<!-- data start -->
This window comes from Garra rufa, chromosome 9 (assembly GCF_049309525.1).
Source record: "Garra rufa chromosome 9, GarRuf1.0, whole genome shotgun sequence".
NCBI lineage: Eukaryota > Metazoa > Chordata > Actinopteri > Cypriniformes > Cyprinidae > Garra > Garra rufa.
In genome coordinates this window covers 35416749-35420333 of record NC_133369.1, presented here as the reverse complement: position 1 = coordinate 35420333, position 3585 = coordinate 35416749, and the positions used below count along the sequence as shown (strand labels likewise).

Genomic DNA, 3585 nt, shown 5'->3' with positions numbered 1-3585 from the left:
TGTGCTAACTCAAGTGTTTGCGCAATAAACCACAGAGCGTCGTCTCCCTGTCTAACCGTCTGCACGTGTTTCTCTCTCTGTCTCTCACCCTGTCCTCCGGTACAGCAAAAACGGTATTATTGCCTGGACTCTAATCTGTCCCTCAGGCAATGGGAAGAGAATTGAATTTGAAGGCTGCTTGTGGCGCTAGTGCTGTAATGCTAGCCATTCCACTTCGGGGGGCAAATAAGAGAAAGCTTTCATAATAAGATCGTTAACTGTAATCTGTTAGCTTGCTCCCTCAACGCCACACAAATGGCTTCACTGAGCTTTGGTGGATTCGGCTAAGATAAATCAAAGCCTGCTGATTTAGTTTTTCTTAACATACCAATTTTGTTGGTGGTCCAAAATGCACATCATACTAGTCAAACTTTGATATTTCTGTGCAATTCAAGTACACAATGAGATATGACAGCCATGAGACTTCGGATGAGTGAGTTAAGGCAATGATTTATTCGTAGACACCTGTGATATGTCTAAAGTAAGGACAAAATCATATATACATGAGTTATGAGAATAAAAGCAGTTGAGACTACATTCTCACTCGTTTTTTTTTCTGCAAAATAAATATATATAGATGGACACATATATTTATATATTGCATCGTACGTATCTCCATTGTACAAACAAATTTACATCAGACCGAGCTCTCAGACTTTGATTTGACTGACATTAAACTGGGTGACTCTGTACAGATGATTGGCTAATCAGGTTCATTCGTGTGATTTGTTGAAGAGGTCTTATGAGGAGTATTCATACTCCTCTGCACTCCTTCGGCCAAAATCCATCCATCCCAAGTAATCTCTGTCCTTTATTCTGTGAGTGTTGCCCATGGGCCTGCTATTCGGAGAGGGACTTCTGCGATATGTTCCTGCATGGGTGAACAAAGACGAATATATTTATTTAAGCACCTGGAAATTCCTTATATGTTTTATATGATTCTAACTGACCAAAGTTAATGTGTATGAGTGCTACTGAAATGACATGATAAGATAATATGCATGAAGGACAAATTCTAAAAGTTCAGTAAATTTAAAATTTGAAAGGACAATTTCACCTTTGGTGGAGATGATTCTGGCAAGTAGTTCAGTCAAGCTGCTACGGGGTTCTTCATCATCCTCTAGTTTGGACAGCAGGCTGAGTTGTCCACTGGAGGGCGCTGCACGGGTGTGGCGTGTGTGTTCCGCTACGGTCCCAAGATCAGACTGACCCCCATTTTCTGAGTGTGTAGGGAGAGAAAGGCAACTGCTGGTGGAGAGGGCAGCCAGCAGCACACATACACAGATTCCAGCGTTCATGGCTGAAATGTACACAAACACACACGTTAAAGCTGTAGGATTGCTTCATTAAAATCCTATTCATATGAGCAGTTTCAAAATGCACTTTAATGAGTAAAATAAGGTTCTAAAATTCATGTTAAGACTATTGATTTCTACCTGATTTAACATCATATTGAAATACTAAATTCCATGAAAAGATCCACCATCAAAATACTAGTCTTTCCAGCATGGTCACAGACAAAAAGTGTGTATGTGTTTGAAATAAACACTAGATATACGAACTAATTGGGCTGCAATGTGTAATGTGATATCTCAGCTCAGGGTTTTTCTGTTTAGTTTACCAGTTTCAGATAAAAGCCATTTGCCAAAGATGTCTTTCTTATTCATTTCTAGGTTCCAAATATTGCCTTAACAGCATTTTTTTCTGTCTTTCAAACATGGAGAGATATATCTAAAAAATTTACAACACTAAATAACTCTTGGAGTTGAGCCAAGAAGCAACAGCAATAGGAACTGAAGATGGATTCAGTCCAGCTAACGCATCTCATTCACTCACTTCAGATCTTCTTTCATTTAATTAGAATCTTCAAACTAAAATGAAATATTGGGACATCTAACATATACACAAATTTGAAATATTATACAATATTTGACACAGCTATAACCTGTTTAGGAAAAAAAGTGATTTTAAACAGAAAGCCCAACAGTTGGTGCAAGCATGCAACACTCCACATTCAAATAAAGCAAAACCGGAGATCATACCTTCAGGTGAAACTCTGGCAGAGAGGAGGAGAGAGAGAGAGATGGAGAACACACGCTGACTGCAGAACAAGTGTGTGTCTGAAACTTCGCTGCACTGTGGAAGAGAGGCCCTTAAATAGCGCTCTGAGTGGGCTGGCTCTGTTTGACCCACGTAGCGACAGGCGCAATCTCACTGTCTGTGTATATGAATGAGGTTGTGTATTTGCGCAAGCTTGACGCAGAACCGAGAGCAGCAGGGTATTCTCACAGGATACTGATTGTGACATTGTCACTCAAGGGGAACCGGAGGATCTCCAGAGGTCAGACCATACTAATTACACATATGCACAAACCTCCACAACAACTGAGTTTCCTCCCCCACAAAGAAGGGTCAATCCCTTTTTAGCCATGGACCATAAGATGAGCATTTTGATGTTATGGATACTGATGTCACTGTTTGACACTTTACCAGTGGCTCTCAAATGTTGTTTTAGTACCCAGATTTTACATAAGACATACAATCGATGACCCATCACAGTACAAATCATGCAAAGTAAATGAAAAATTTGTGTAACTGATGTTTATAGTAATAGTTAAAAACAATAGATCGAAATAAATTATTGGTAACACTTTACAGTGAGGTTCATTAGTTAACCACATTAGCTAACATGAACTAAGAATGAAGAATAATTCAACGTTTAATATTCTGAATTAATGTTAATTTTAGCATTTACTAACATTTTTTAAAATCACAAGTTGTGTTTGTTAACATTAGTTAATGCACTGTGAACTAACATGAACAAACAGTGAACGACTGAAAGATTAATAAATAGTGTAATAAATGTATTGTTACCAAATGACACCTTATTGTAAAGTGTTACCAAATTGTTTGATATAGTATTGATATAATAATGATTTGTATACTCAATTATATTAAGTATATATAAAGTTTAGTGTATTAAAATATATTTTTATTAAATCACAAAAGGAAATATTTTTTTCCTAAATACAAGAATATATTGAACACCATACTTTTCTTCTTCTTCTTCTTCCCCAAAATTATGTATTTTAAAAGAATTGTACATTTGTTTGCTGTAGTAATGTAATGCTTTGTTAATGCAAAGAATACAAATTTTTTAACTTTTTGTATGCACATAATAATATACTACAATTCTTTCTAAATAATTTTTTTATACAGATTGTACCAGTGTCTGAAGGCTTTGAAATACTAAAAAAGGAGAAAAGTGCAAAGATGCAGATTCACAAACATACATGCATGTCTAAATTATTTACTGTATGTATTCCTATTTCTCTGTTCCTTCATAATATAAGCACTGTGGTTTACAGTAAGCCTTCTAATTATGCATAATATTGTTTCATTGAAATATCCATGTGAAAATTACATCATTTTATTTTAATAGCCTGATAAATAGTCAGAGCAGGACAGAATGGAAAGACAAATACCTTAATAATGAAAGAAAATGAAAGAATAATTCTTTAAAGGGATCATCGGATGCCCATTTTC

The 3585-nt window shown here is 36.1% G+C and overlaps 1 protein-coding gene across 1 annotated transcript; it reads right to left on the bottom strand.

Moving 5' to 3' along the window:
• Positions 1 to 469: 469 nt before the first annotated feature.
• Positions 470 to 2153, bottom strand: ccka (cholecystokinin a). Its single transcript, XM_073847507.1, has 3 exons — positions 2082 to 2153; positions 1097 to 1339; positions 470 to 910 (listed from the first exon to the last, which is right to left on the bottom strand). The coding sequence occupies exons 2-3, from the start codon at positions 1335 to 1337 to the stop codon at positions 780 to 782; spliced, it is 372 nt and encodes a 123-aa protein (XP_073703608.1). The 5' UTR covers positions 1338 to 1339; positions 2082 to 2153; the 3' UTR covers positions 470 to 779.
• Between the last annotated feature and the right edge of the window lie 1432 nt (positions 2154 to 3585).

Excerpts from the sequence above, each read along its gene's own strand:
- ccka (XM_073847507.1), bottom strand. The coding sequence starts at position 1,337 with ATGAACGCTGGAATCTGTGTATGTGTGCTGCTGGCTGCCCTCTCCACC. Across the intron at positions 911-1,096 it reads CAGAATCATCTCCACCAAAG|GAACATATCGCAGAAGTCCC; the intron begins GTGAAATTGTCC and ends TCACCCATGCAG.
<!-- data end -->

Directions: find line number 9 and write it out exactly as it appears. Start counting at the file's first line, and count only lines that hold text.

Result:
• Positions 1 to 469: 469 nt before the first annotated feature.